A balance of empathy and toughness is required for this job. As a caregiver, I've had to be a super-squeaky wheel to get a doctor's attention ("We're not leaving until the oncologist gives us more than five minutes of his time and answers all our questions!"). I've had to tell family members to butt out when they questioned our selected course of care ("Yes, we are bringing hospice in to help with pain management! No, it doesn't mean we're giving up and letting Mom die!"). I leaned on the old adage that you can't please everyone all the time, and my goal was to get my care recipient the best darn care and the least amount of family stress possible.

Your surrogate also must be capable of jumping headfirst into the caregiving role. If the person lives out of state, will he or she be able to travel to you, if needed? If the surrogate has their own physical or mental disabilities, will it be possible to hire professionals to help her with the caregiving tasks she can't manage? Will the surrogate or proxy struggle to meet the demands of intensive caregiving? Above all, remember that help can be hired and your surrogate can act remotely if necessary. The most important thing is that your surrogate is ready, willing and able to serve.

Attorney-in-fact

Your attorney-in-fact (also called your agent) is given power through a power of attorney. He or she can act for you only while you are alive and have the authority to make decisions on your behalf for your financial and legal affairs. The agent may be permitted to act for you even though you are still mentally sound or may only be permitted to start acting for you once it's proven that you're incapacitated.

When your agent starts the role depends on the type of power of attorney you make. The authority may be limited to certain tasks or could be totally inclusive of anything you would do for yourself.

It's fair to say that your agent has a tremendous amount of power. Because of this, the law holds your agent to a “fiduciary standard” — meaning if he or she is not acting in your best interests, he can be held civilly or criminally liable. That means the agent can be sued or even be charged with a crime for not handling your affairs appropriately.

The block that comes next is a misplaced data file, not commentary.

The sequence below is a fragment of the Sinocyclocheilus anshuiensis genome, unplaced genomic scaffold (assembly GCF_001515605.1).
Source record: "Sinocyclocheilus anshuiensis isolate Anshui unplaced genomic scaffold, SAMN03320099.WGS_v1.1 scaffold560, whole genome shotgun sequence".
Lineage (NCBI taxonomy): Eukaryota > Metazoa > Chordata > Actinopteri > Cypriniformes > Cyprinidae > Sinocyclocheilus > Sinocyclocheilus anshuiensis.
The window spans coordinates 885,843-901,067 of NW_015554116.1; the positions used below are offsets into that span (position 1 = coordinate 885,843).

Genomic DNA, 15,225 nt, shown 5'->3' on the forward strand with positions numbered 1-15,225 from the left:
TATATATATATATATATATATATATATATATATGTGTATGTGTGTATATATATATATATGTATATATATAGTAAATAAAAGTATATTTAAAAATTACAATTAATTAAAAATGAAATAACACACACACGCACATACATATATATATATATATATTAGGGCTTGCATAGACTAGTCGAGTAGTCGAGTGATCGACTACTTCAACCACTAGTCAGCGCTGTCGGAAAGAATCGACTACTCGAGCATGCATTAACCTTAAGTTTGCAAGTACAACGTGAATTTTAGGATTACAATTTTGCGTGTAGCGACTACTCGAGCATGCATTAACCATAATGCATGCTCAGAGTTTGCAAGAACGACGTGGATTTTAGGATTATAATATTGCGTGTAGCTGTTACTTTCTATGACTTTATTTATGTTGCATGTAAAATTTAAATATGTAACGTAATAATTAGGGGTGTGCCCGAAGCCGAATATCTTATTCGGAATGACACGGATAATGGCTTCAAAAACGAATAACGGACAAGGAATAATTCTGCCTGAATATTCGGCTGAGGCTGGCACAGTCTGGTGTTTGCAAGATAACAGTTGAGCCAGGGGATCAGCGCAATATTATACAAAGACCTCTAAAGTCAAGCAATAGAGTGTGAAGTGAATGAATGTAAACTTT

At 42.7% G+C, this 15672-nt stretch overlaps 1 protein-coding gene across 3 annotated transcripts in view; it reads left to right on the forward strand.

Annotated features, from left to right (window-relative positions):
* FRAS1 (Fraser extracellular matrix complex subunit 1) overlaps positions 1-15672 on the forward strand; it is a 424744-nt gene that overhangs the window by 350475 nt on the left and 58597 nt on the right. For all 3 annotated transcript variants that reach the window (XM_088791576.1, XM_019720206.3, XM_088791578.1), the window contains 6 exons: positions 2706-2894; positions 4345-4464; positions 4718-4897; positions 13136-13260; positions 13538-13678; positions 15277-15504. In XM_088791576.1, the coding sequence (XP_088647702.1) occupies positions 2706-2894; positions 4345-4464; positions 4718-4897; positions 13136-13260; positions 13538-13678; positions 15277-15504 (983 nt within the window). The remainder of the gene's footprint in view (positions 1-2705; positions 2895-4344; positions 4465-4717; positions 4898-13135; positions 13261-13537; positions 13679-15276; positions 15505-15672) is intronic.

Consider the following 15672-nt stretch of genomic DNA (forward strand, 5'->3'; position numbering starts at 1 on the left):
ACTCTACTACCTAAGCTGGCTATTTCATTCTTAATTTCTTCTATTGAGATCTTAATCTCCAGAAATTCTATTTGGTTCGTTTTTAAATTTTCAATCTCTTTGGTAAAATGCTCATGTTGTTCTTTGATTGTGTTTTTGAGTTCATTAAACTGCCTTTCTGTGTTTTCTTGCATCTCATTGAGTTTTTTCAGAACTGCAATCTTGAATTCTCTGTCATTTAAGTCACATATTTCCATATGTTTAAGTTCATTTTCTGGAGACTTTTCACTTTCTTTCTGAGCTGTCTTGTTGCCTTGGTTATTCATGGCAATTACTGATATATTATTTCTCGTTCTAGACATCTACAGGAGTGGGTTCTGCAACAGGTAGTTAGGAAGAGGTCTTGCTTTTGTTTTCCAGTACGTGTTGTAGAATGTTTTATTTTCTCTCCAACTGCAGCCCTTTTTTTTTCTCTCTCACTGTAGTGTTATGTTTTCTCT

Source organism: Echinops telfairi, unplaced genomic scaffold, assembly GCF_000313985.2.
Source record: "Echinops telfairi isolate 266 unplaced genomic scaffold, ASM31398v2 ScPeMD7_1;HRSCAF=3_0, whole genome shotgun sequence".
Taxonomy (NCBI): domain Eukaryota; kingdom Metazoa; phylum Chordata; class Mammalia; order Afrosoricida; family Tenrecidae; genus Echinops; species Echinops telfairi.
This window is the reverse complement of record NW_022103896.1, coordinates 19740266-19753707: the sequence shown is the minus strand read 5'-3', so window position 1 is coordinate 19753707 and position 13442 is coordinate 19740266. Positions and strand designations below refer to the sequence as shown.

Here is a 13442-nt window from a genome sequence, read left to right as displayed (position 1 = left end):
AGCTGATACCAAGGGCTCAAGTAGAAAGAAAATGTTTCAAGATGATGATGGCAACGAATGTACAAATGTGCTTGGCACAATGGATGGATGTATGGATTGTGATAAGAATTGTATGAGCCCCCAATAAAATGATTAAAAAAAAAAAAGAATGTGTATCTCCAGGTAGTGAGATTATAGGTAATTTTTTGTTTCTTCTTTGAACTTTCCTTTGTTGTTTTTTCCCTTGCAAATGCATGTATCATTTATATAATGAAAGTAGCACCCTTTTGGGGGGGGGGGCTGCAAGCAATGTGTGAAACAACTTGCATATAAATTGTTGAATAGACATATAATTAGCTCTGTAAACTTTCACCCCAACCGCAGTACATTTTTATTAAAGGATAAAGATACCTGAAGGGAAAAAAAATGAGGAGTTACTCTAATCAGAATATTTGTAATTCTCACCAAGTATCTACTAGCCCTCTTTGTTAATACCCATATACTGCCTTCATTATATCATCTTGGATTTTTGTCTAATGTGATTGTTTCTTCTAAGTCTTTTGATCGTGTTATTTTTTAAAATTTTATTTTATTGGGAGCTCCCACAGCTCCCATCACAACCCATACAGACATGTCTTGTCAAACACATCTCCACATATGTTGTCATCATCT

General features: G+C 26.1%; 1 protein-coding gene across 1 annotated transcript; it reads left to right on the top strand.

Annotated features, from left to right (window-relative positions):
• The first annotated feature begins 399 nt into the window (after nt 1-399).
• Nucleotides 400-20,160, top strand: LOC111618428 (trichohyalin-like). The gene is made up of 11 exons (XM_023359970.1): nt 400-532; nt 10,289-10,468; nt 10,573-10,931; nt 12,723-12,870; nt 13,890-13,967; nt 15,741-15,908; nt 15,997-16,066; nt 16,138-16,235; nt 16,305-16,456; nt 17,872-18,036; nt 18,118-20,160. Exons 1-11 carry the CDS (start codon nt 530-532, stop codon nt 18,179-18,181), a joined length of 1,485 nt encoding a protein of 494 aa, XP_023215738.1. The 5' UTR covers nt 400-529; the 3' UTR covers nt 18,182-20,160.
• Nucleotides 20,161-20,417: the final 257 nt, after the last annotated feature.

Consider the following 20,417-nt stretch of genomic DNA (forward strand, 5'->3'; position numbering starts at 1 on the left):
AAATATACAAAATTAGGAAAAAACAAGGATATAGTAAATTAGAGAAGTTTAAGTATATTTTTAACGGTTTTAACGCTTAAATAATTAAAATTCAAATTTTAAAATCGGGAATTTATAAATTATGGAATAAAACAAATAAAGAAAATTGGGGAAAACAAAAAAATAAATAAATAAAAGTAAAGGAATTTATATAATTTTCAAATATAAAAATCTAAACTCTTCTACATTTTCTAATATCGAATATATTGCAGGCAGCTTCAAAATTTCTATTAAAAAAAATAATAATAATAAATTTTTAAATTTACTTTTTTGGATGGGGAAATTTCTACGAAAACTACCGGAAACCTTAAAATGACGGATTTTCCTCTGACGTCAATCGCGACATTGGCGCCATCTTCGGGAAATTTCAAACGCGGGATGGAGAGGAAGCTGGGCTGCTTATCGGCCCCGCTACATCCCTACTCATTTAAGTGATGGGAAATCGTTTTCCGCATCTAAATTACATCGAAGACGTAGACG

Dependability and the desire to learn and seek help when needed are traits of an effective agent. Your agent should be well-organized and be able to keep good records. This is important because the agent may have authority to spend your money or make changes to your financial planning. Good recordkeeping protects you and keeps him from getting in trouble with the law.

Your agent must understand the scope of what the power of attorney authorizes him to do, and not do anything that the power of attorney doesn't allow. Most importantly, your agent needs to discern when he or she should consult professionals, like accountants or certified financial planners, for guidance. Your agent doesn't need to go it alone. We encourage anyone who is starting to provide care and use a power of attorney to reach out to professionals to help carry out the duties as successfully as possible.

Executor and trustee

Your executor is in charge of administering your estate after you die. This means he or she will have to take an inventory of your estate assets, retain an attorney, pay your creditors, prepare your final taxes, and distribute assets to your beneficiaries.

Depending on the type of trust you set up, your trustee may be able to act on your behalf when you're alive or after your death (or both). The trustee will have the power to control your assets according to terms and conditions you set up in your trust.

For both of these roles, look for someone who is good with money. Persistence and efficiency are also positive traits. Like your agent, the executor and trustee are held to a fiduciary standard. The courts don't look kindly on lazy fiduciaries. So, if the executor is not handling affairs or progressing a probate case forward, the judge is going to ask for an explanation. And if a trustee is not following the terms of the trust, the trust beneficiaries are going to start demanding answers.